Thursday, January 28, 2010
No, it didn't sound like a freight train.
So, until last week, I had never seen a tornado. I was close to the '89 tornado, (a mile wide, they say) but it was wrapped in rain. I'd seen a number of waterspouts - weak, sinewy twisters over water. I've seen people pulled from wreckage moments after the twister passed. Close many times, but I had never seen a tornado.
Last week that changed. It was warm and rainy - odd for January. After dodging the worst of the storm by tending to paperwork in the office, I decided I'd head out and see if I could get a rain feature for the next days paper. The sun was coming out to the west, but a storm was still over Huntsville. I thought I might get a nice feature - umbrella with sunset or something.
I was shooting a student walking and the cloud behind him got lower and lower. It looked like the familiar wall cloud, but I couldn't see any rotation. I kept telling myself, this can't be a tornado. The tornado warning was going off. Well, this must be a tornado. Sure enough the tail started to lower and it took the more traditional "V" tornado shape. It was absolutely quiet. I grabbed a few more shots and figured I'd better give chase.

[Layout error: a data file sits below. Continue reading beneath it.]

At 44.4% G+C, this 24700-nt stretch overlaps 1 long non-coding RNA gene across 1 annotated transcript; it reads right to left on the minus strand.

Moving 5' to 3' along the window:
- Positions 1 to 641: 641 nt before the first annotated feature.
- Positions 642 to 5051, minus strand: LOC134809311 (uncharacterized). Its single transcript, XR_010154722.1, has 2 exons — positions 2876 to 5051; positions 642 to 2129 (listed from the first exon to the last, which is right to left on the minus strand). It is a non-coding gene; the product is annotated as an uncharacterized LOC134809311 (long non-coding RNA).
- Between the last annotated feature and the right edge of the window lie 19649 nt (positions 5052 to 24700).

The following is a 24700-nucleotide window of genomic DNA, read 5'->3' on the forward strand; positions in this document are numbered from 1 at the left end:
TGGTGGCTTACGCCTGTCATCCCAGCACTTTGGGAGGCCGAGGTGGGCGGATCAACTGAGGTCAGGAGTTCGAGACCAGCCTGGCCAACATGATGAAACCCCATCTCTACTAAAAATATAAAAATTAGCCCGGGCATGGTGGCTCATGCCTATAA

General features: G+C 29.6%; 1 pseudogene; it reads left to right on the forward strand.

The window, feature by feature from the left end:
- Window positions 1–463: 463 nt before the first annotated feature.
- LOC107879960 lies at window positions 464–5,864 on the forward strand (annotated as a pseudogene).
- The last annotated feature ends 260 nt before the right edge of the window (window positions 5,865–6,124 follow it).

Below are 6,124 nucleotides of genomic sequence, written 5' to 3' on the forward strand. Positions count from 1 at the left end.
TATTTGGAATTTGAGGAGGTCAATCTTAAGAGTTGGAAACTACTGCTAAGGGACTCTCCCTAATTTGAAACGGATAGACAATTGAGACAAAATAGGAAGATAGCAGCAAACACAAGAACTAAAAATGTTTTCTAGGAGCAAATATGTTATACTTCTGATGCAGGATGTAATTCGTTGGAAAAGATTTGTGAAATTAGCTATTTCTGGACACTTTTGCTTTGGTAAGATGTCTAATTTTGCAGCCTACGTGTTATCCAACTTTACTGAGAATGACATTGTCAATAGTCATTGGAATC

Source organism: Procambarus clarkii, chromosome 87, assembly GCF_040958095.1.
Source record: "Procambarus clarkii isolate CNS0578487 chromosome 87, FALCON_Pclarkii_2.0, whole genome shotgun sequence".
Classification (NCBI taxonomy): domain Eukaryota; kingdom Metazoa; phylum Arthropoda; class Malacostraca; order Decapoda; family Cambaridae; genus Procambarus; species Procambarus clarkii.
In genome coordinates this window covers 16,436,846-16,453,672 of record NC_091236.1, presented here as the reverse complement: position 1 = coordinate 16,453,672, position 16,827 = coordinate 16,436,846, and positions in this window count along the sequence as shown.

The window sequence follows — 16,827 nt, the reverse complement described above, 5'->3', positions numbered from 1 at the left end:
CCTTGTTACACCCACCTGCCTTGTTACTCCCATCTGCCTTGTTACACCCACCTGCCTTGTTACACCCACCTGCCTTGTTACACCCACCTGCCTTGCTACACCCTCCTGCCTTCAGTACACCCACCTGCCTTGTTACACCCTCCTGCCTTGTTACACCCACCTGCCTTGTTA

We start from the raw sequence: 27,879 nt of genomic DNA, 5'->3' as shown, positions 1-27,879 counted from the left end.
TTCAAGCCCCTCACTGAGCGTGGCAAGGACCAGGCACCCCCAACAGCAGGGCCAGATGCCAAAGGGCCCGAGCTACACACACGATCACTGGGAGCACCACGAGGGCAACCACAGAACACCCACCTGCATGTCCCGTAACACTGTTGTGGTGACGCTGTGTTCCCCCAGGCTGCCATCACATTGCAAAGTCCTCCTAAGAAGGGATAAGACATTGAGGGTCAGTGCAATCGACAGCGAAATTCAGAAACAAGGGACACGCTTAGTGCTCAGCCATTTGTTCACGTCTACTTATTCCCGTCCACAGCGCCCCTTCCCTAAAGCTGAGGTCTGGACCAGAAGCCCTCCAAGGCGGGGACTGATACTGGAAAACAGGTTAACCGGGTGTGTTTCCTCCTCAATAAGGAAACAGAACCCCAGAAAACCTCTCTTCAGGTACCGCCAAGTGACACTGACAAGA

I jumped in my car and started to drive after the tornado to try and get another shot. There was always something - utility poles, hills, or a building blocking my shot. I raced over Holmes Avenue trying to keep the tornado in sight. I bounced over a lane divider and stopped the car in some mud near Butler High School. I jumped out of the car and grabbed a few shots as it moved over downtown Huntsville.
By now, reports of damage were coming in from all over downtown. The twister cut a six-mile path through town, injuring a few, damaging some homes, but sparing lives. The all too familiar scenes made it apparent the tornado had hit - flipped over cars, tangled power lines, trees snapped. There were the odd things, too: twigs stuck into walls, trampolines flying overhead never hitting the ground, and dogs rescued form treetops.
But, after 22 years in the newspaper business, It was way cool too see my first tornado - from formation to destruction then back to a cloud. It's a awe-inspiring thing. It frightens and inspires in the same breath. But, no, it didn't sound like a freight train.